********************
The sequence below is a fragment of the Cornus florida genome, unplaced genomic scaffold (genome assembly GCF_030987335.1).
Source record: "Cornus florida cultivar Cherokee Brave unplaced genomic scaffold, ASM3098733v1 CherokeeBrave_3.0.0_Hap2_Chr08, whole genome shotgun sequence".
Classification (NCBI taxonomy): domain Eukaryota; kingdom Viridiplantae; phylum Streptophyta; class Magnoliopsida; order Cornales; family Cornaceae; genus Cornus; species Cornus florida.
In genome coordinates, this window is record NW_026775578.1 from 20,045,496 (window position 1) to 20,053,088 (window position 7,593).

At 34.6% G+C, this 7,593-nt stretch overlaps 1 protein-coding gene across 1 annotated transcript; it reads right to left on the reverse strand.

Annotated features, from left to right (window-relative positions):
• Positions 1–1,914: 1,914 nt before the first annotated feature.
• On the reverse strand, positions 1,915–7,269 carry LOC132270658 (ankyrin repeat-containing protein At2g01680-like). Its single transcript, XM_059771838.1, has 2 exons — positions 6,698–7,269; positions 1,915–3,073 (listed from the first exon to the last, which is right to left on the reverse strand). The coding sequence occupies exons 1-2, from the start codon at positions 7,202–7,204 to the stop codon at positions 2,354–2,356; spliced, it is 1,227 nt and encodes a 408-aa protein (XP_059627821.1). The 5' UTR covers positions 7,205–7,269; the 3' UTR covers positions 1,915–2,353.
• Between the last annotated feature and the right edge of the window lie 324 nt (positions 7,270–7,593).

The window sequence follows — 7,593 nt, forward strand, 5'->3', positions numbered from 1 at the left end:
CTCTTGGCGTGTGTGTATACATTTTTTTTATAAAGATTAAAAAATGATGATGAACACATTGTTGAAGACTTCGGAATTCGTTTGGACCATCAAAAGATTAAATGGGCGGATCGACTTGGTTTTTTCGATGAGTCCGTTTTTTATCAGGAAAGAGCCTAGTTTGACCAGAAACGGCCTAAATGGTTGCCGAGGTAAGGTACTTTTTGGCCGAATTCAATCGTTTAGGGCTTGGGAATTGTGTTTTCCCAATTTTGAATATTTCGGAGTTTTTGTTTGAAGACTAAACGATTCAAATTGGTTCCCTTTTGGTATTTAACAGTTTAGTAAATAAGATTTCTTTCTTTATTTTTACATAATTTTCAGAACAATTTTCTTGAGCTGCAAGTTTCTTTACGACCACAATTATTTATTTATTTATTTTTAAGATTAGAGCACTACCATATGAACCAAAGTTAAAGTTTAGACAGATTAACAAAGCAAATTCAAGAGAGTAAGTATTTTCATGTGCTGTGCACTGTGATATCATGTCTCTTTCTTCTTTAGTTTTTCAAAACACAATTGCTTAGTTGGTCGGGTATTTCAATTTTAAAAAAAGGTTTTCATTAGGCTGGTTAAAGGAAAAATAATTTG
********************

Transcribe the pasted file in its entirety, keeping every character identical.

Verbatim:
The sequence below is a fragment of the Cornus florida genome, unplaced genomic scaffold (genome assembly GCF_030987335.1).
Source record: "Cornus florida cultivar Cherokee Brave unplaced genomic scaffold, ASM3098733v1 CherokeeBrave_3.0.0_Hap2_Chr08, whole genome shotgun sequence".
Classification (NCBI taxonomy): domain Eukaryota; kingdom Viridiplantae; phylum Streptophyta; class Magnoliopsida; order Cornales; family Cornaceae; genus Cornus; species Cornus florida.
In genome coordinates, this window is record NW_026775578.1 from 20,045,496 (window position 1) to 20,053,088 (window position 7,593).

At 34.6% G+C, this 7,593-nt stretch overlaps 1 protein-coding gene across 1 annotated transcript; it reads right to left on the reverse strand.

Annotated features, from left to right (window-relative positions):
• Positions 1–1,914: 1,914 nt before the first annotated feature.
• On the reverse strand, positions 1,915–7,269 carry LOC132270658 (ankyrin repeat-containing protein At2g01680-like). Its single transcript, XM_059771838.1, has 2 exons — positions 6,698–7,269; positions 1,915–3,073 (listed from the first exon to the last, which is right to left on the reverse strand). The coding sequence occupies exons 1-2, from the start codon at positions 7,202–7,204 to the stop codon at positions 2,354–2,356; spliced, it is 1,227 nt and encodes a 408-aa protein (XP_059627821.1). The 5' UTR covers positions 7,205–7,269; the 3' UTR covers positions 1,915–2,353.
• Between the last annotated feature and the right edge of the window lie 324 nt (positions 7,270–7,593).

The window sequence follows — 7,593 nt, forward strand, 5'->3', positions numbered from 1 at the left end:
CTCTTGGCGTGTGTGTATACATTTTTTTTATAAAGATTAAAAAATGATGATGAACACATTGTTGAAGACTTCGGAATTCGTTTGGACCATCAAAAGATTAAATGGGCGGATCGACTTGGTTTTTTCGATGAGTCCGTTTTTTATCAGGAAAGAGCCTAGTTTGACCAGAAACGGCCTAAATGGTTGCCGAGGTAAGGTACTTTTTGGCCGAATTCAATCGTTTAGGGCTTGGGAATTGTGTTTTCCCAATTTTGAATATTTCGGAGTTTTTGTTTGAAGACTAAACGATTCAAATTGGTTCCCTTTTGGTATTTAACAGTTTAGTAAATAAGATTTCTTTCTTTATTTTTACATAATTTTCAGAACAATTTTCTTGAGCTGCAAGTTTCTTTACGACCACAATTATTTATTTATTTATTTTTAAGATTAGAGCACTACCATATGAACCAAAGTTAAAGTTTAGACAGATTAACAAAGCAAATTCAAGAGAGTAAGTATTTTCATGTGCTGTGCACTGTGATATCATGTCTCTTTCTTCTTTAGTTTTTCAAAACACAATTGCTTAGTTGGTCGGGTATTTCAATTTTAAAAAAAGGTTTTCATTAGGCTGGTTAAAGGAAAAATAATTTG